This research explores workplace policy at the sectoral level which is intended to provide gender equality in a professional setting. More women have been entering the legal profession than men for decades, and more than half of solicitors in the UK are now women. However, there is a leaky pipeline as many women leave the profession, or move in-house, or to other legal roles outside of private practice when they become parents and/or require flexibility. Those women that remain, are not making it to partnership in the same proportion as men, as only 28% of partners are female.This study is based on the premise that employment laws in the UK provide formal but not substantive equality, so specific workplace policies are required to deliver substantive equality. This study provides a critical analysis of the relevant policies of the Law Societies of Scotland, and England and Wales. It seeks to uncover whether and, to what extent, the regulators are committed to improving substantive equality by way of equal outcomes for women solicitors compared with their male counterparts, seeking promotion to partner. The findings will be of use to the national regulators and to law firms in determining their strategic approaches to gender equality and to those in other jurisdictions and professional sectors.Firstly, this study sets out a theoretical framework using care ethics based on a cross-disciplinary analysis of relevant literature. Secondly, it uses this framework to provide a content and critical discourse analysis of the relevant policies of the two Law Societies. These are compared and contrasted to identify examples of 'good practice' and areas requiring development according to the theoretical framework. This analysis determines whether the approaches adopted by the regulators are likely to lead to substantive equality for women solicitors and whether lessons can be learned from adopting a care ethics approach to policy-making.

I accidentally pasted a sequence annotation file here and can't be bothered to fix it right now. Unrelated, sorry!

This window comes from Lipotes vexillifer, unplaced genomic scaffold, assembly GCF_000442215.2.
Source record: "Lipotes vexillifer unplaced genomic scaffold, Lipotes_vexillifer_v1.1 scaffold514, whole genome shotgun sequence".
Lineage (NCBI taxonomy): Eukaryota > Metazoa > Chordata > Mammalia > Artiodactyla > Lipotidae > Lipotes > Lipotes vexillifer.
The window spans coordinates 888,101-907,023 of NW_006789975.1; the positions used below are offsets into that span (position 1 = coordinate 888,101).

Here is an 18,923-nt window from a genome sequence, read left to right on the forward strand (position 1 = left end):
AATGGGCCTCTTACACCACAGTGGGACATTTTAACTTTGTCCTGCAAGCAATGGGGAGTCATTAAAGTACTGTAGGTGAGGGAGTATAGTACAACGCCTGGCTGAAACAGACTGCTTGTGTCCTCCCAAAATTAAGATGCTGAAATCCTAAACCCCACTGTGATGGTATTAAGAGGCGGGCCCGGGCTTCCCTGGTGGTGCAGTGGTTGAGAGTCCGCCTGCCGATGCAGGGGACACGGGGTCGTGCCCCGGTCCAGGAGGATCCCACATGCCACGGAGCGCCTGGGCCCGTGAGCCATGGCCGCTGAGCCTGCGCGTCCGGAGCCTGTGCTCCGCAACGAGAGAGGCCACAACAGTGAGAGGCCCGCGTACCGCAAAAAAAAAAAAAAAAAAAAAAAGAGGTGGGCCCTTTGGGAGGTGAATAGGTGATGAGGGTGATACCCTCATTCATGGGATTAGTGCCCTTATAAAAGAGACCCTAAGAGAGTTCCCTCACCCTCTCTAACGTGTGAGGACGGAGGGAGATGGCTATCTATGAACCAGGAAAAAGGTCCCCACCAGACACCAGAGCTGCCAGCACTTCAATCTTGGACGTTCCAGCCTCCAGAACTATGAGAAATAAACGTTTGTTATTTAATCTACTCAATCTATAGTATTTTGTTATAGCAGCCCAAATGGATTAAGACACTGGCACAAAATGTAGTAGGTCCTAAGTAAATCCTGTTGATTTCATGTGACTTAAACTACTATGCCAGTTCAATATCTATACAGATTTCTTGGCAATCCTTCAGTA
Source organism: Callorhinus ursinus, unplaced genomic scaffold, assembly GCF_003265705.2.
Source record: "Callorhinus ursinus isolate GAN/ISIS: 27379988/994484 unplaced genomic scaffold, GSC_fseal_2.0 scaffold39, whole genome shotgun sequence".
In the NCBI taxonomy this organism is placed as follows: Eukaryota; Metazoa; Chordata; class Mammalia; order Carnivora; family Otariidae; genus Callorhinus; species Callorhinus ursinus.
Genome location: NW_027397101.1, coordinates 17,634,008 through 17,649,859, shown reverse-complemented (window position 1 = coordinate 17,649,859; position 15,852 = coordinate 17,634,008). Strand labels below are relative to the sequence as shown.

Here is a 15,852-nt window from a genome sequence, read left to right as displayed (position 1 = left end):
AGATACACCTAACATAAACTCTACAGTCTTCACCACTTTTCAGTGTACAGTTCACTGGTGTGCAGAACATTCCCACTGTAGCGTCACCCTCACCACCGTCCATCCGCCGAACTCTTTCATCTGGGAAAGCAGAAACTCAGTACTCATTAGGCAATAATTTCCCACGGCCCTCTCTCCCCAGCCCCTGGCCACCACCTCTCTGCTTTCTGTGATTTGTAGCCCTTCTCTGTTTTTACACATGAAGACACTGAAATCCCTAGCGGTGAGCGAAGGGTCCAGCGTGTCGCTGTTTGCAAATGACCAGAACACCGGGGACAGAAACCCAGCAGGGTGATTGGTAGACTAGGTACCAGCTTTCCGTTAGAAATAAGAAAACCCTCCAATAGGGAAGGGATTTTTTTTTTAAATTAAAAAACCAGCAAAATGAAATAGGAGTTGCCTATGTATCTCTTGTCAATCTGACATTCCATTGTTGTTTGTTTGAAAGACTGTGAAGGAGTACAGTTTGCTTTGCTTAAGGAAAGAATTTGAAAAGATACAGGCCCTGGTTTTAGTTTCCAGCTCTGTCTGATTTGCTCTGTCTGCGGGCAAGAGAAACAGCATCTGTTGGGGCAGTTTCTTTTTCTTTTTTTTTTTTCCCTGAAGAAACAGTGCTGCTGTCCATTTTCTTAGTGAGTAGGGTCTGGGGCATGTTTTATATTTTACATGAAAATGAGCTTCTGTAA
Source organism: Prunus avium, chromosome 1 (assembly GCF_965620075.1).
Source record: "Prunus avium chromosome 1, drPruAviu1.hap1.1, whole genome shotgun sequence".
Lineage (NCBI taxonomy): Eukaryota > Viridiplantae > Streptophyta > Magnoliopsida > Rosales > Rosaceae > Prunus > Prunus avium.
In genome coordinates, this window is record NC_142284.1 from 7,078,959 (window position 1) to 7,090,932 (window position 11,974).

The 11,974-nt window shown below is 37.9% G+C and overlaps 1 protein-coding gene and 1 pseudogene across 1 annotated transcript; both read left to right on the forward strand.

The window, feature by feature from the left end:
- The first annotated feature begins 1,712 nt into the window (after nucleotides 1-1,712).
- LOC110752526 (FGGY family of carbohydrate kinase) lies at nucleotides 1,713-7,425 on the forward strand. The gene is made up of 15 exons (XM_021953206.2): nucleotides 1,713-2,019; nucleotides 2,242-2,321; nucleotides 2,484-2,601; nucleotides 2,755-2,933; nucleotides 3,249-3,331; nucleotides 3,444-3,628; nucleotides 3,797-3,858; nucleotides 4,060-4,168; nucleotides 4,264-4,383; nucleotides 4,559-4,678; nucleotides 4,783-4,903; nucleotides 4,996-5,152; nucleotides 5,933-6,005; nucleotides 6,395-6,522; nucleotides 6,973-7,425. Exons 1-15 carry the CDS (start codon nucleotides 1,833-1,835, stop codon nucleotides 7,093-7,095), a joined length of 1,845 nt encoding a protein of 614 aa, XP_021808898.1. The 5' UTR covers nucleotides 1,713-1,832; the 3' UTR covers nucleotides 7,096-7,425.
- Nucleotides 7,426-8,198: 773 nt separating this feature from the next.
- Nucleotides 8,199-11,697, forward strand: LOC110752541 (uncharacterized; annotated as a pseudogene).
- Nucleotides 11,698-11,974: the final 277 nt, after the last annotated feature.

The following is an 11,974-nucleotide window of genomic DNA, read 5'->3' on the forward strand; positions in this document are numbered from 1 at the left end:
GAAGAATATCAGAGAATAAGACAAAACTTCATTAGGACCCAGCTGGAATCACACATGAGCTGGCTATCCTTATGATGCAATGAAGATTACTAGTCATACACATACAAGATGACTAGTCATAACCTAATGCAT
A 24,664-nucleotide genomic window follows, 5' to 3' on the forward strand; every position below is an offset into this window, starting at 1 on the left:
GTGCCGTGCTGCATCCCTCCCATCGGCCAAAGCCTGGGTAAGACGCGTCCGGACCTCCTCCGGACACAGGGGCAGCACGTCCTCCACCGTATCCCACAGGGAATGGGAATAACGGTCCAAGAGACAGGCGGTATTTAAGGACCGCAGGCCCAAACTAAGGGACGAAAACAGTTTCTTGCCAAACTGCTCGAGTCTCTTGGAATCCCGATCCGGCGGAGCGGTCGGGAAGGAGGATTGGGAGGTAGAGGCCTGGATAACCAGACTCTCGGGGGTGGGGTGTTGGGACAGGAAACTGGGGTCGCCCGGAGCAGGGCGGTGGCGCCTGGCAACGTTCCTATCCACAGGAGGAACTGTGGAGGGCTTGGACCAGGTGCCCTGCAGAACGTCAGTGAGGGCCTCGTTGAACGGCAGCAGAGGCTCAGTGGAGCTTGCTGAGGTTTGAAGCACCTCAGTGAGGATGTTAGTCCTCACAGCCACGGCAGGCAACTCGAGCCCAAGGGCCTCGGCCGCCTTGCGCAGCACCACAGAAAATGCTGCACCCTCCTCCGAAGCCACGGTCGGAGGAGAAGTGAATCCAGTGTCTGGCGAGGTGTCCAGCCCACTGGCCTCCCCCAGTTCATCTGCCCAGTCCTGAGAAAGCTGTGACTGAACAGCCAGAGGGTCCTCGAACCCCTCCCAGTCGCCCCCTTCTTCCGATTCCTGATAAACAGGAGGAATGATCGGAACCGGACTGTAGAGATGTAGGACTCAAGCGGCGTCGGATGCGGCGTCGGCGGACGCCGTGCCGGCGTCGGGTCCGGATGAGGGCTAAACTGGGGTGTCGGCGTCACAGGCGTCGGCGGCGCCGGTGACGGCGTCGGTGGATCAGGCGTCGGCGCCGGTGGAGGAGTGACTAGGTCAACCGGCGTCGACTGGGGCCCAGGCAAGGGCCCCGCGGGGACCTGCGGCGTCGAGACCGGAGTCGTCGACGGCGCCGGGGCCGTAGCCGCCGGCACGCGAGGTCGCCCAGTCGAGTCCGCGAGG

|Date of Award||17 Jun 2020|
- University Of Strathclyde
|Supervisor||Sylvie Da Lomba (Supervisor) & Claire McDiarmid (Supervisor)|